338 F3d 913 United States v. Vesey

338 F.3d 913

UNITED STATES of America, Appellee,
Clayton VESEY, Appellant.

No. 03-1146.

United States Court of Appeals, Eighth Circuit.

Submitted: June 10, 2003.

Filed: August 5, 2003.

Amended August 6, 2003.

Rehearing Denied: September 29, 2003.

The petition for rehearing by the panel filed by appellant has been considered by the court and is denied. Raphael M. Scheetz, argued, Cedar Rapids, IA, for appellant.

Daniel C. Tvedt, argued, Asst. U.S. Atty., Cedar Rapids, IA, for appellee.

Before MORRIS SHEPPARD ARNOLD and RILEY, Circuit Judges, and BOGUE,1 District Judge.


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Clayton Vesey was convicted in the district court2 of delivery of cocaine base and possession with intent to deliver cocaine base and powder cocaine, see 21 U.S.C. § 841(a)(1). On appeal, Mr. Vesey contends that the district court should have granted his motion to suppress evidence, stricken portions of the government's expert witness's testimony, and admitted the testimony of his own expert witness. We affirm.



Mr. Vesey contends that the district court erred in denying his motion to suppress evidence because the search that yielded the evidence was unconstitutional. According to Mr. Vesey, the search violated his fourth amendment rights because the police forcibly entered his home only ten seconds after knocking and announcing their presence. "We review the district court's fact-finding in support of its ruling on the motion to suppress for clear error, and we review de novo the district court's ultimate application of the law to the facts." United States v. Tyler, 238 F.3d 1036, 1038 (8th Cir.2001).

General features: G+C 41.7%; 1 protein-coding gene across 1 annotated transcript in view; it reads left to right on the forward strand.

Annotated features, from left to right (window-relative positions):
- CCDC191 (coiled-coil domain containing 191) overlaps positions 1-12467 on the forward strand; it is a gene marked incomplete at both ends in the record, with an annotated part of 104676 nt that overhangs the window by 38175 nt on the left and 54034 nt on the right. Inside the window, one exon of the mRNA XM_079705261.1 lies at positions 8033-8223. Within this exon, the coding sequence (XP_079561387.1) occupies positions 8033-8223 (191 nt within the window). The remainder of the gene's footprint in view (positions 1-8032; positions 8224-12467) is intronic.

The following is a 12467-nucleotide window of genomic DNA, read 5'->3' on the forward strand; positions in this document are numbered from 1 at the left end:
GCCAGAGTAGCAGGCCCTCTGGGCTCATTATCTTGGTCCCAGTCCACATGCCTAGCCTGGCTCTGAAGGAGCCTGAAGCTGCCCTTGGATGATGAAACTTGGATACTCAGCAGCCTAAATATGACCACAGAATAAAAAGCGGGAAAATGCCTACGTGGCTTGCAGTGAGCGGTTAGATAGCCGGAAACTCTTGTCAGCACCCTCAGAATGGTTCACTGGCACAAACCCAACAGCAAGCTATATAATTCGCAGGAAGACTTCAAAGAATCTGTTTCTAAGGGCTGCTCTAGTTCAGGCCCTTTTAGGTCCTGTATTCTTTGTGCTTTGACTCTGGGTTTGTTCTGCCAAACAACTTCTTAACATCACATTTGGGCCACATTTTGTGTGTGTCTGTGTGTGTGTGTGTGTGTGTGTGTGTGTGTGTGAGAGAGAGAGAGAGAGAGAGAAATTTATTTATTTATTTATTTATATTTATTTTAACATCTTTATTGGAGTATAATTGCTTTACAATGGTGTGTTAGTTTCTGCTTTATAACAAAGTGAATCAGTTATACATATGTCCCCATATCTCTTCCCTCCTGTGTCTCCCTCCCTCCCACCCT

Under the fourth amendment's so-called "knock-and-announce" principle, whether police officers have waited long enough after knocking to infer that they have been constructively denied admittance, and thus may enter, "does not turn on any hard and fast time limit, but depends upon the circumstances confronting the officer serving the warrant," see United States v. Lucht, 18 F.3d 541, 549 (8th Cir.1994), cert. denied, 513 U.S. 949, 115 S.Ct. 363, 130 L.Ed.2d 316 (1994); United States v. Goodson, 165 F.3d 610, 614 & n. 2 (8th Cir.1999), cert. denied, 527 U.S. 1030, 119 S.Ct. 2385, 144 L.Ed.2d 787 (1999). An officer's delay before entering ordinarily should be long enough to ensure that the resident has had time to hear the police knock and to answer the door. See generally Wilson v. Arkansas, 514 U.S. 927, 931-32, 936, 115 S.Ct. 1914, 131 L.Ed.2d 976 (1995); see also Richards v. Wisconsin, 520 U.S. 385, 393 n. 5, 117 S.Ct. 1416, 137 L.Ed.2d 615 (1997). The fourth amendment's reasonableness inquiry is flexible, however, Wilson, 514 U.S. at 934, 115 S.Ct. 1914, and the suspected presence of drugs in the place to be searched has been held to lessen the time that police officers are required to wait, United States v. Spikes, 158 F.3d 913, 926 (6th Cir.1998), cert. denied, 525 U.S. 1086, 119 S.Ct. 836, 142 L.Ed.2d 692 (1999).